To the outside world and to anyone that travelled in Colombia years ago, the name simply conjures up visions of danger and drug related violence. This is not the case anymore. Colombia is really no more dangerous than any other South American country and only requires the usual precautions and a common sense approach. As elsewhere, guided city walks always provide an in sight into the local culture and history. The city walk in Medellin especially, was done with very passionate young local Paisas ( as the folks are known locally ). They are extremely proud of their transition from the days of violence and nearly all of them have direct experience of those times as children. They are only too willing to openly discuss the Pablo Escobar era and all that went with it, ( our guide was not a huge fan of the Hollywood version of Narcos, it must be said ).

As elsewhere in South America, graffiti is used widely as a form of expression. there will be a seperate blog post on graffiti later.


These are known as the Towers of Light. They are located in an area that was formerly a total no go zone because of violence and now represent the new beginnings in Colombia.


Natural –

Colombia pretty has it all, some of the most diverse bird life on the planet, amazing ocean life, cloud forests, volcanoes, wild rivers etc etc.
For avid bird watchers, it must be among the best on earth. I spent a week in the little town of Taganga on the Caribbean coast doing my Rescue dive certification. For anyone considering doing a diving course, this little place ( along with Honduras ), offers some of the cheapest options on the planet. It does pay to research carefully and select a professional dive centre though ). I cannot recommend Oceano Scuba in Taganga highly enough.

Also, the little mountain town of Minca has incredible bird life if that takes your fancy. This Colibri ( Hummingbird ) drinks from a feeder at the Minca Hotel. Its worth doing breakfast there just to sit with hundreds of these little guys. I love ´em !!!!


                                                  A lovers sunset at Taganga


                                                       Afternoon showing off time 


My time in Colombia was mainly contained to the Northern part of the country. Reports from other travellers confirmed that the southern towns and country further south on the way to Ecuador is just as beautiful and diverse as the north. I arrived in Cartagena by catamaran from Panama ( subject to an earlier post ), and my group of fellow boat mates and I enjoyed a week of post sailing celebrations in this very cool city. The old part of Cartagena is alive with history and pretty, rustic houses draped in vines. It is easy to spend a week just wandering around the old town, taking in the museums and street life. My little Airbnb was located in a quiet side street and my usual afternoon routine simply consisted of buying a few cheap bevies and sitting on the front step and getting to know the locals and watching the world go by. I could have easily stayed longer here.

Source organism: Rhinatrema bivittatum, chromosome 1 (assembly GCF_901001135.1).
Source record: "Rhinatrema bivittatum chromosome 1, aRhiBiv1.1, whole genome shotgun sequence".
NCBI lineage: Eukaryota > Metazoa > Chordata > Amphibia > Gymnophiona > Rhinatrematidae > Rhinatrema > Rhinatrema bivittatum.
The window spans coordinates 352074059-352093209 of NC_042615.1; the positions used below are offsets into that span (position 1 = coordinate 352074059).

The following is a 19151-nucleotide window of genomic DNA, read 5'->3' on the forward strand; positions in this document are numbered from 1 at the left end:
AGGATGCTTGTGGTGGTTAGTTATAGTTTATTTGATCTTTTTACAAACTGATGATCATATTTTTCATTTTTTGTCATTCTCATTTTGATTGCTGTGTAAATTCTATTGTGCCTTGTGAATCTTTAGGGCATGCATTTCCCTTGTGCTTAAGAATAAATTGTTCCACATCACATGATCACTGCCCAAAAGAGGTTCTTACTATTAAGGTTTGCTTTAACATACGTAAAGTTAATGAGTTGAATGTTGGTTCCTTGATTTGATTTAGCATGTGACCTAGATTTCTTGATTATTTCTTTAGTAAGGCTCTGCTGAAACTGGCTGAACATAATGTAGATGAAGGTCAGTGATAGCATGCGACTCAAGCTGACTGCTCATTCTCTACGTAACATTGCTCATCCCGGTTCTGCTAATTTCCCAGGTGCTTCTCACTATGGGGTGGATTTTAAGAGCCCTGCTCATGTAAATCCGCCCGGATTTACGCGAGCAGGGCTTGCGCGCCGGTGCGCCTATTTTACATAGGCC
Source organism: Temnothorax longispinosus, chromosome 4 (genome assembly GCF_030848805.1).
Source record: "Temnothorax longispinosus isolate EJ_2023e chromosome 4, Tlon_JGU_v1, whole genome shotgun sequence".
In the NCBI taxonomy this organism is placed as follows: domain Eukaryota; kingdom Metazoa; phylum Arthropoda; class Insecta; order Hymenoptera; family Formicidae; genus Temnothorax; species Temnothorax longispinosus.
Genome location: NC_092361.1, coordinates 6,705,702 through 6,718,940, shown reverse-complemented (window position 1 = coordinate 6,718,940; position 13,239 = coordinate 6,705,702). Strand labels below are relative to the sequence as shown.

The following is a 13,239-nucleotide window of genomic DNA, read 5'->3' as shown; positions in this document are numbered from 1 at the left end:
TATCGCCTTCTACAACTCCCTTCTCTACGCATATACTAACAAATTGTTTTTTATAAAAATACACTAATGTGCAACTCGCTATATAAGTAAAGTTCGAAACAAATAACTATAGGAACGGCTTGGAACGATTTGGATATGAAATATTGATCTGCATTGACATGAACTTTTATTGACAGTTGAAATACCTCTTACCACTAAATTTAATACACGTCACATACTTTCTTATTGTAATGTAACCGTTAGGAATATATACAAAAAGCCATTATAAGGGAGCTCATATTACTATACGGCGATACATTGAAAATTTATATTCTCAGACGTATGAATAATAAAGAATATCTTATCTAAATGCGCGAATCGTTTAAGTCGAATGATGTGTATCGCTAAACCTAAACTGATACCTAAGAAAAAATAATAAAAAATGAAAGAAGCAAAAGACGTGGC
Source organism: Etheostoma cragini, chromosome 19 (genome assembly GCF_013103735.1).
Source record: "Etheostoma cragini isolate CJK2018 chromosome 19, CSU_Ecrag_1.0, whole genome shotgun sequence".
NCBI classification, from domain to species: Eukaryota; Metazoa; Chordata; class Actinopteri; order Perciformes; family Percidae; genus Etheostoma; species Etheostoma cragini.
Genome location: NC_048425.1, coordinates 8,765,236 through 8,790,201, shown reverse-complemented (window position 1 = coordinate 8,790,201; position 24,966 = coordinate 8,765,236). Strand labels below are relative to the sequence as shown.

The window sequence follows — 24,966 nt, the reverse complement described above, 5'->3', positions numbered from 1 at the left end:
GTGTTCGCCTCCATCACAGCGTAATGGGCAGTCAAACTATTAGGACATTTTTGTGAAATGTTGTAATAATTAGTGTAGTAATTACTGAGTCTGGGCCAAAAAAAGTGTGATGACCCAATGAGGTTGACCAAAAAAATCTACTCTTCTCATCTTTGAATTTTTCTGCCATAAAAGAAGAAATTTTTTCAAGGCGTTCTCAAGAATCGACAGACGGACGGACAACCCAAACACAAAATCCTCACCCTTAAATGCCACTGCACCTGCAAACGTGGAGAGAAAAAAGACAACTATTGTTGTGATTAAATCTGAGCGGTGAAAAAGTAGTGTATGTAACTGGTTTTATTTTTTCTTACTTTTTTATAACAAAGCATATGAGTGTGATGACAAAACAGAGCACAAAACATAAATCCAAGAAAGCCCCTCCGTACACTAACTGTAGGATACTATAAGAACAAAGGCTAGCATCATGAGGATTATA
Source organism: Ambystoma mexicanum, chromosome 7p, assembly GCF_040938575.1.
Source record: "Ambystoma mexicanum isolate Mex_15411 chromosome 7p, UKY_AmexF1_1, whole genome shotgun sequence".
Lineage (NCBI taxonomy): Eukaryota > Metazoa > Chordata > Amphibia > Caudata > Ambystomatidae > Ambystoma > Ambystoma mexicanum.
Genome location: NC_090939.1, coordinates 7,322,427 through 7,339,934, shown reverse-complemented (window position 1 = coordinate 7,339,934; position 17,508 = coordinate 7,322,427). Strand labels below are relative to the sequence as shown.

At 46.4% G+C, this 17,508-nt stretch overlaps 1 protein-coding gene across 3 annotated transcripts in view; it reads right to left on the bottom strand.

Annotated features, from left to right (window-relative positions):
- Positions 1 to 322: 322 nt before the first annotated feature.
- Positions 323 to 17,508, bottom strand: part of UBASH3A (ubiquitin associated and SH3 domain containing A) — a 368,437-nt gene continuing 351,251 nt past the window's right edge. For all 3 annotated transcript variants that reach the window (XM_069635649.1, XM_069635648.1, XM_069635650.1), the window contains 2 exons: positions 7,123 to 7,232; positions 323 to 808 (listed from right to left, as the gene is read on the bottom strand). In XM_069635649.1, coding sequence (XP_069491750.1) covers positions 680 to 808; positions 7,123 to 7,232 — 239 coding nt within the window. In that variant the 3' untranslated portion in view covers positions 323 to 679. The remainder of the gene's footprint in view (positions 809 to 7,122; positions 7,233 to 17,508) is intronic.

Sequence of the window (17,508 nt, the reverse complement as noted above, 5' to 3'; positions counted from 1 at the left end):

The beautiful Old Town of Cartagena


Colourful Guatape is a few hours from Medellin and certainly worth a few days. The temptation is to do a day trip from Medellin but it is best discovered with more time,     ( as always ).


                                                           Perros !!!!!! ( dogs )

I admit to being a dog lover and South America in general and Colombia in particular also love them. Dogs are everywhere !!! Here are a couple of my favourites.

Barney the weird Corgi / Lab mix that lives in the bar I frequented in the main square of Guatape.


Lucas, the punk house Schnauzer at the Grand Hostel in Medellin, and by the way, if you are looking for a well run, quiet little hostel in Poblado, go and see Lucy, I loved my time there.


                                      Climb the 780 steps at El Peñon, Guatape


                                                        Its not a bad view up there.


                                                             Street art in Medellin


                                                             Colourful Cartagena


The wild Pacific coast at Bahia Solano and El Valle will get its own blog post later. Its a fascinating place both naturally and politically. The major source of revenue here is picking 20kg blocks of contraband cocaine from the ocean, spilt from high speed motor boats plying the North America trade. Both the FARC rebels and Paramilitaries as well as the locals are all looking to make a quid this way, and its a LOT of quids. Its also a world class sport fishing hub for anyone who makes the effort to get there. This humpback was cavorting about as we dragged out lures past.


                                                        Reflections of Medellin


                                   Fishing boys on the Pacific Coast at Bahia Solano


Locals in Medellin are super proud of their Metro system. They view it as an example of their new beginnings. Its is squeaky clean and good luck to anyone who tried to graffiti it. These cable cars also ride up into the hillside Barrios and are all included as part of the metro system. Works like a dream. You can ride all the cable cars for the price of one ticket !!!! Awesome !!!!!


                          Some imminent rain from the hostel balcony in Guatape


I could write about Colombia forever but will most likely do some more specific blogposts a little later. They are each worth extra time of their own. So for now, just a few photos above, ( after all, this is a mainly photographic blog and I am no Earnest Hemingway ). I will let the photos do the talking.